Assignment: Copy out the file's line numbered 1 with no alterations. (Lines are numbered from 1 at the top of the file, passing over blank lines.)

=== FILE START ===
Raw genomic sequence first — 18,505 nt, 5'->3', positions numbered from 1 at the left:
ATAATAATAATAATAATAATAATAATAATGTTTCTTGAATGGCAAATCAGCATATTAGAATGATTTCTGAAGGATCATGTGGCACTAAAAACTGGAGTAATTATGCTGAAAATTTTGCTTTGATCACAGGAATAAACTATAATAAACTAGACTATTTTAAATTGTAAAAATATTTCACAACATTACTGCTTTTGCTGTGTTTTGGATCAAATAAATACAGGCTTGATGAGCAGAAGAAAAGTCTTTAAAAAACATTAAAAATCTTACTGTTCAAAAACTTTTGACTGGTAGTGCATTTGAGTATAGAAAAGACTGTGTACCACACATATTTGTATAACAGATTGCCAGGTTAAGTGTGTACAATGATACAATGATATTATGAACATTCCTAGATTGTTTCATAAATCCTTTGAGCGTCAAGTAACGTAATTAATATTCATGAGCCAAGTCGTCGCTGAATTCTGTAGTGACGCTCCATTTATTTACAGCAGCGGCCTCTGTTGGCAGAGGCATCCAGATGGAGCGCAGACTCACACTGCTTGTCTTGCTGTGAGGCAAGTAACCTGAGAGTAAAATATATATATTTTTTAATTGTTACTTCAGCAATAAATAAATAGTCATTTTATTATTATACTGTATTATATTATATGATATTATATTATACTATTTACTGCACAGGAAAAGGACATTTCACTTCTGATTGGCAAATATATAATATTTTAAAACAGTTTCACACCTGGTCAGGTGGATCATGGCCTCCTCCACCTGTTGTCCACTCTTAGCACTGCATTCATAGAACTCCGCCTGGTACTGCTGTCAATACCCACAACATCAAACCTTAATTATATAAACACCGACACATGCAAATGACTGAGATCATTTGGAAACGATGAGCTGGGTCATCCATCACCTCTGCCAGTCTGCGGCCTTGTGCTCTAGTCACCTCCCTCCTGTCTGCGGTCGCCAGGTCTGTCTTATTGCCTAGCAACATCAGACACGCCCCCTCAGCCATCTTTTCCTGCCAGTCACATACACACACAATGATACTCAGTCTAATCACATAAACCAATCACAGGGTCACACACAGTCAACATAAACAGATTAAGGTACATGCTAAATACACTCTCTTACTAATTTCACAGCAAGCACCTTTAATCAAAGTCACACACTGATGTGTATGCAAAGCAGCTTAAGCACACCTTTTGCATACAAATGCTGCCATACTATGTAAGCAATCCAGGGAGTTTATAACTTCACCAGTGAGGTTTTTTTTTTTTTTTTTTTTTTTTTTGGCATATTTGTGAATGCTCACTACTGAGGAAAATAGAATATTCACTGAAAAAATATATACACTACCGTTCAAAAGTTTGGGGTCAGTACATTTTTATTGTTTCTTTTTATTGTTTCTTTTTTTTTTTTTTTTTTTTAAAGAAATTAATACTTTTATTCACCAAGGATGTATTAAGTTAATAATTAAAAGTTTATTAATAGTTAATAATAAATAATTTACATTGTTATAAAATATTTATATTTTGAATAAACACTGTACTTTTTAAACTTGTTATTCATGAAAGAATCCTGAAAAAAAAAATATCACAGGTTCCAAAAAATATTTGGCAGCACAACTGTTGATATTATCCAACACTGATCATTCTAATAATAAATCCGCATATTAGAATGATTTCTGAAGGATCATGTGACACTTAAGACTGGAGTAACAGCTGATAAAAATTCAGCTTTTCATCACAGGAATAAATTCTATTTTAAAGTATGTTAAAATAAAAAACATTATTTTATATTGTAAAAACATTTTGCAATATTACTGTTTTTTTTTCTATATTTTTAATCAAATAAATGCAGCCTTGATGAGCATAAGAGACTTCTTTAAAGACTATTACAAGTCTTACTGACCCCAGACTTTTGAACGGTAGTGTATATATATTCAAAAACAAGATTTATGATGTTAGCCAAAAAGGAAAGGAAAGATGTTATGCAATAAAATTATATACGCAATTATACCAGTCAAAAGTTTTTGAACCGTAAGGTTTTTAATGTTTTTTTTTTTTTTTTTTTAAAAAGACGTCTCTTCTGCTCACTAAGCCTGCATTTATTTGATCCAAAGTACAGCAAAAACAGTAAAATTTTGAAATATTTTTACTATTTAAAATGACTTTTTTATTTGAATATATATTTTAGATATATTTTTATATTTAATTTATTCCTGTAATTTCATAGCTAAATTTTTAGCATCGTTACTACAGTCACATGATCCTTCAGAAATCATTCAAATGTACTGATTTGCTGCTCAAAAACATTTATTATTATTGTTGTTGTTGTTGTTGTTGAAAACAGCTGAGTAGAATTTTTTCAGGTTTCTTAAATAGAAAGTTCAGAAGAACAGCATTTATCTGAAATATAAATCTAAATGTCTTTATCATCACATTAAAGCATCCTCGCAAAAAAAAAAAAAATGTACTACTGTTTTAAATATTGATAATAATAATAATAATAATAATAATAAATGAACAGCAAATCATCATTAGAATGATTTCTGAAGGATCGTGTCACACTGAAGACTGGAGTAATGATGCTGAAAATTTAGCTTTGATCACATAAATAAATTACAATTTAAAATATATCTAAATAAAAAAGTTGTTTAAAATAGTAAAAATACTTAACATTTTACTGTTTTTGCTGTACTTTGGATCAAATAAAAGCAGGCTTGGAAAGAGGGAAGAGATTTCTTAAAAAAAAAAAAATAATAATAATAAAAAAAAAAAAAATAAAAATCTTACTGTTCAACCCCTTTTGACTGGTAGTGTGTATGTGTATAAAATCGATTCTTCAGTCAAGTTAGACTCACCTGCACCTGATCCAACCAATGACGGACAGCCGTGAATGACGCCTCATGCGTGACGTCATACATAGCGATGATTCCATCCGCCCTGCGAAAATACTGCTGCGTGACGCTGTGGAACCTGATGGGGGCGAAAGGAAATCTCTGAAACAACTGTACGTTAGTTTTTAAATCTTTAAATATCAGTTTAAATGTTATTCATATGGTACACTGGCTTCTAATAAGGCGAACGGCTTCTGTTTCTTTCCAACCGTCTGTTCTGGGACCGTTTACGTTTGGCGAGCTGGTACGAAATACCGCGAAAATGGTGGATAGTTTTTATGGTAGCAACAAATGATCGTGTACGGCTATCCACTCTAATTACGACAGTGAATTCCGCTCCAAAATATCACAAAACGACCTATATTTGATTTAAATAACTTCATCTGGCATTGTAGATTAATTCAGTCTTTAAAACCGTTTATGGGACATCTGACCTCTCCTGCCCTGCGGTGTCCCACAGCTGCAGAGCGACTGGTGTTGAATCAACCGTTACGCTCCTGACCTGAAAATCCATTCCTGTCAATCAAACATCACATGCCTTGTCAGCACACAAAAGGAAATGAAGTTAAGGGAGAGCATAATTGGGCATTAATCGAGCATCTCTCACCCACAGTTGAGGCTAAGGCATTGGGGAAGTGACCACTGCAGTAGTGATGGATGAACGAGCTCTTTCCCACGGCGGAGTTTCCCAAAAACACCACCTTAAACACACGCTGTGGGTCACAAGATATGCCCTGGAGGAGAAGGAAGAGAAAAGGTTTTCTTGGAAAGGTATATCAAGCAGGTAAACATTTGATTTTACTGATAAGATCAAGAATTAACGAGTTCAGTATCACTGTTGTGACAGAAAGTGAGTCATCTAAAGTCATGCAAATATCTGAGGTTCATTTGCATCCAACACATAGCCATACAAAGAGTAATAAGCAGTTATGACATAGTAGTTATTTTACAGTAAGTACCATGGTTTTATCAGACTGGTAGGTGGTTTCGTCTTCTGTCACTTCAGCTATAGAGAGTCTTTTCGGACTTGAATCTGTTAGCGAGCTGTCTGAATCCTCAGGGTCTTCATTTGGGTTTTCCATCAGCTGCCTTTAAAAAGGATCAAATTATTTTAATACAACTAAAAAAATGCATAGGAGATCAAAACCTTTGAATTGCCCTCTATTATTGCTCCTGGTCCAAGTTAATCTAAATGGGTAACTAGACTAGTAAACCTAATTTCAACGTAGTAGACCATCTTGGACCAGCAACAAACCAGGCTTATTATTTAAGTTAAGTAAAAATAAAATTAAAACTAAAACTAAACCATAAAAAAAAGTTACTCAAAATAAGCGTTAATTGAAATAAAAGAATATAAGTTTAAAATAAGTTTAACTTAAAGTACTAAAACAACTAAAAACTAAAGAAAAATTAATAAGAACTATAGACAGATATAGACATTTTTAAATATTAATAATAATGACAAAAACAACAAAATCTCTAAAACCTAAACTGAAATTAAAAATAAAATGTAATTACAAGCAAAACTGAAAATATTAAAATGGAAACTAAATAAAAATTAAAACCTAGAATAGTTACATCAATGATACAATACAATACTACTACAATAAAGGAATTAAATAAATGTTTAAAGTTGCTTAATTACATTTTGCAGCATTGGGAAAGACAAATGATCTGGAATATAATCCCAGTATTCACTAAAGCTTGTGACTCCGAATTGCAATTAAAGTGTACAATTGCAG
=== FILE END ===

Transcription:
Raw genomic sequence first — 18,505 nt, 5'->3', positions numbered from 1 at the left: